Edith was a tall girl with a bosom the boys admired. Every day, the swish of her skirt lapped around her legs and stirred more than the boys' imaginations. Every day she allowed her jet black hair to cascade freely around her neck, framing a brown face that revealed God's mastery; everything on it perfectly structured, and eyes that suggested.
Truthfully, that was the reason the Kenya Regional Peace Corps had dispatched her to Kasari Rehabilitation Center. Of the entire graduating class, Edith had succeeded where most had failed. Her eyes were trained weapons of behavior modification.
When she first arrived at the center, she knew she'd made the right choice. Her home room had the required basics. A wooden desk and chair at the front and fifteen small wooden stools scattered in a semi circle around the room. The walls were a faded green, old and worn, like hundreds of tired and hungry boys had been thrown up against them and frisked thoroughly. This was where she conducted the group counseling sessions.
Every day, after brushing their teeth and washing their faces, the boys would trail in and prepare for what the administrators called 'prayers.' Then one by one, each boy would utter a soliloquy of peace, not a prayer. Because, at the beginning when she had asked, they all said that God did not exist; that God would not have allowed bad things to happen to them. So instead, Edith instructed them on a method of relating their feelings, all of their words focused on the future, not on the past.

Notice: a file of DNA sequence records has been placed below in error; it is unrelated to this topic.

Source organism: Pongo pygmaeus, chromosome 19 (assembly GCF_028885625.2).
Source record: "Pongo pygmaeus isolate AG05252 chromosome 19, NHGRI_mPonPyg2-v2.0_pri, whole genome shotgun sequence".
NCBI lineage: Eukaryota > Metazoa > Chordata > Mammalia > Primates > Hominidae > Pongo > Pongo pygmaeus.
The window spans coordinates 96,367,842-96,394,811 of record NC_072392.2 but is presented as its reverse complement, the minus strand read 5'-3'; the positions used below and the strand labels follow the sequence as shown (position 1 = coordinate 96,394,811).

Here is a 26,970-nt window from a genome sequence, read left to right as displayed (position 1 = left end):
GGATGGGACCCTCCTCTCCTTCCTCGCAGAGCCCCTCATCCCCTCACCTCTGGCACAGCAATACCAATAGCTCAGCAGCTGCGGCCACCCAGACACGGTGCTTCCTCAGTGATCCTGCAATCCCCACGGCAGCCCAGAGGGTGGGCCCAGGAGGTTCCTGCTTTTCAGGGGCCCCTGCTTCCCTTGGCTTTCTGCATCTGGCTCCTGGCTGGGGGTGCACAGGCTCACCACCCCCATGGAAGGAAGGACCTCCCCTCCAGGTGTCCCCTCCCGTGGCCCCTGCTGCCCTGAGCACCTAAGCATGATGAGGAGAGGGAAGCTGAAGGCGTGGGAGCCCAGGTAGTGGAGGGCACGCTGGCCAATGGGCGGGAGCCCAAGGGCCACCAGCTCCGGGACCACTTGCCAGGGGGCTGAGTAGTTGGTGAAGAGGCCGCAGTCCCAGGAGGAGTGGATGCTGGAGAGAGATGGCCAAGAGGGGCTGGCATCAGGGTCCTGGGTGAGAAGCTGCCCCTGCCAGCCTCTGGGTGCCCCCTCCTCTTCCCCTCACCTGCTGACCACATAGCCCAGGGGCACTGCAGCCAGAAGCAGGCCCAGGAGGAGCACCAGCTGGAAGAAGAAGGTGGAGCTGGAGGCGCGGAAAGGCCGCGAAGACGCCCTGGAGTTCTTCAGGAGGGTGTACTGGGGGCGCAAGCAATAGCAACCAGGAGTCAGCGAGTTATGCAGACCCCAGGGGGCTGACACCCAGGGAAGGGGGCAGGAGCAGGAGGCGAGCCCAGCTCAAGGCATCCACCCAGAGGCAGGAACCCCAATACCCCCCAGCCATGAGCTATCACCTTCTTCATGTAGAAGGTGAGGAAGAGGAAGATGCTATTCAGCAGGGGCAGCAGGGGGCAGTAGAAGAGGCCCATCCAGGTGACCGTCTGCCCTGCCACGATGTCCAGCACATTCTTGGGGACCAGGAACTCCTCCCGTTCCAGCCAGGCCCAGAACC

Each boy was a veteran ex-combatant, having spent a minimum of five years in various units on the continent of Africa. But Edith preferred to call them her child solders, it was less dehumanizing. And most times, their spontaneous articulations revealed them to be vulnerable children.
One by one, she reintegrated the boys into the community. Every day, she greeted them with solace, her eyes searching, penetrating the amphetamine induced haze that kept them awake for days, that had destroyed their capacity for peace, and wiped out their memories of brutal acts, hardening them. Every day, she taught songs and skits that they performed for everyone. She helped them feel safe, and taught them how to live among people in peace. So that when they went to join the others later in the day, they looked forward to returning to her the next morning.
One morning, Taabu a troubled 13 year-old who had survived a bullet to the jaw and was on a waiting list for reconstructive surgery, shortened his soliloquy drastically, from the allotted two minutes to less than thirty seconds:
"The bullett in my leg pains me,
I have no peace.
I want to study hard and become a doctor, so I will give peace."